In the science programs and documentaries, the scientists can explain the current scientific understanding of the topic.

And Then Theres Physics said...

I have a sense that we will start to see those who were arguing that climate change isn't happening or won't be significant, starting to control the narrative with regards to what should be done, once it becomes obvious that something has to be done.

If we're lucky they will argue for sensible things and we'll actually achieve something. Of course, if this does happen, those who've spent that last couple of decades arguing for action will be told "see, we told you to listen to us and stop being so alarmist".

pp said...

ATTP, Yes you see this kind of Borg assimilation with crude oil depletion.

Year after year, the Anti's will claim that there is no problem with reserves ... until one day the reserves go to nil, and then suddenly we have electric cars and wind turbines everywhere.

Yet, they will never admit that Peak Oil was real. Much like the Y2K non-problem.

Agreed, they must control the narrative, so we let them and keep on making the subversive choices of investing in alternative and renewable energy.

EliRabett said...

ATTP. Eli is a VERY old bunny. What you are talking about used to be called being prematurely anti-fascist.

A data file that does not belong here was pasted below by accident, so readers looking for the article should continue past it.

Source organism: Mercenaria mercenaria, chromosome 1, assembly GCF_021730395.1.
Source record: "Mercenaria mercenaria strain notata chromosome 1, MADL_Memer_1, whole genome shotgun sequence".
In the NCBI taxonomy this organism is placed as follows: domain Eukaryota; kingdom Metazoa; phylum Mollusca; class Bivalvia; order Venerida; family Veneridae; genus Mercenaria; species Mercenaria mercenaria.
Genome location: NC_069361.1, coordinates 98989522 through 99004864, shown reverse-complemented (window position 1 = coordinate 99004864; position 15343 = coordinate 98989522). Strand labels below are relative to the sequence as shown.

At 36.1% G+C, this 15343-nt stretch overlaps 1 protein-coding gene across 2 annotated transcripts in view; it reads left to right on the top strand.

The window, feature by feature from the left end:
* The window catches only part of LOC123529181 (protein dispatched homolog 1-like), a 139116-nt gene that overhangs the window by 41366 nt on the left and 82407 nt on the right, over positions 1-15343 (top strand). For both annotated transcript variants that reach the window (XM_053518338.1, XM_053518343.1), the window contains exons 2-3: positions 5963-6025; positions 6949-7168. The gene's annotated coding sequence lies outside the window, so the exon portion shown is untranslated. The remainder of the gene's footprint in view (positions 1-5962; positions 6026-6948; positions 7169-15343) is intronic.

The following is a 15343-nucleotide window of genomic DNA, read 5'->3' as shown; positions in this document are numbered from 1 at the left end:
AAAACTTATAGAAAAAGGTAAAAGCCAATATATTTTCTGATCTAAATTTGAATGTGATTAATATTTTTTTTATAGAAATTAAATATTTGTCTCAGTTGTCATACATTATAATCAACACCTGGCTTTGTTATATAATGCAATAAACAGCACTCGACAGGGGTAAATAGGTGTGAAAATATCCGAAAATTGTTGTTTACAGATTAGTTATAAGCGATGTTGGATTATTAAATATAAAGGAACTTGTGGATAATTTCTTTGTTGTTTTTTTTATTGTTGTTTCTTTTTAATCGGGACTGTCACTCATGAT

Such are not credited much by the VSP

plg said...

1984? Newspeak? Orwell just got the year wrong...

And Then Theres Physics said...

Eli, yes, my naivety shines though sometimes :-)

BTW, are you going to solve your little puzzle from a few posts ago, or just let it hang?

Alamin Arafat said...

If we're lucky they will argue for sensible things and we'll actually achieve something. Of course, if this does happen, those who've spent that last couple of decades arguing for action will be told "see, we told you to listen to us and stop being so alarmist".

Bryson said...

The use of 'premature anti-fascism' to brand people suspected of being too left wing was a big and early tell on where politics would go after we managed to defeat the fascists-- I think Dorothy Parker (of the Algonquin Round Table, and the author of a notorious pun about horticulture and thinking) was refused permission to serve as a journalist in Europe during WWII because she was identified by the PTB as one.

Russell Seitz said...

Eli's memory is long as his ears, but the more premature they were, the slower they tend to be in catching up to the outcome of the Cold War.

The inverse corollary is neocons too proud of their role in the Evil Empire's downfall to pay the sightest attention to the climate wars.

Brian said...

Regarding ho-hummery, I can assume from RPJr's comment that his classes do not consist of repackaging and summarizing existing knowledge for the purposes of education, but rather each one solely conducts new research in the policy fields.

I might be a little easier on Kahan than Eli is - Kahan doesn't seem to me to agree that denialist tribals acknowledge the IPCC, he thinks they find it easier not to believe the IPCC. I think his blanket claim that there's no point in conveying knowledge to them, especially to the fence-sitters, is wrong.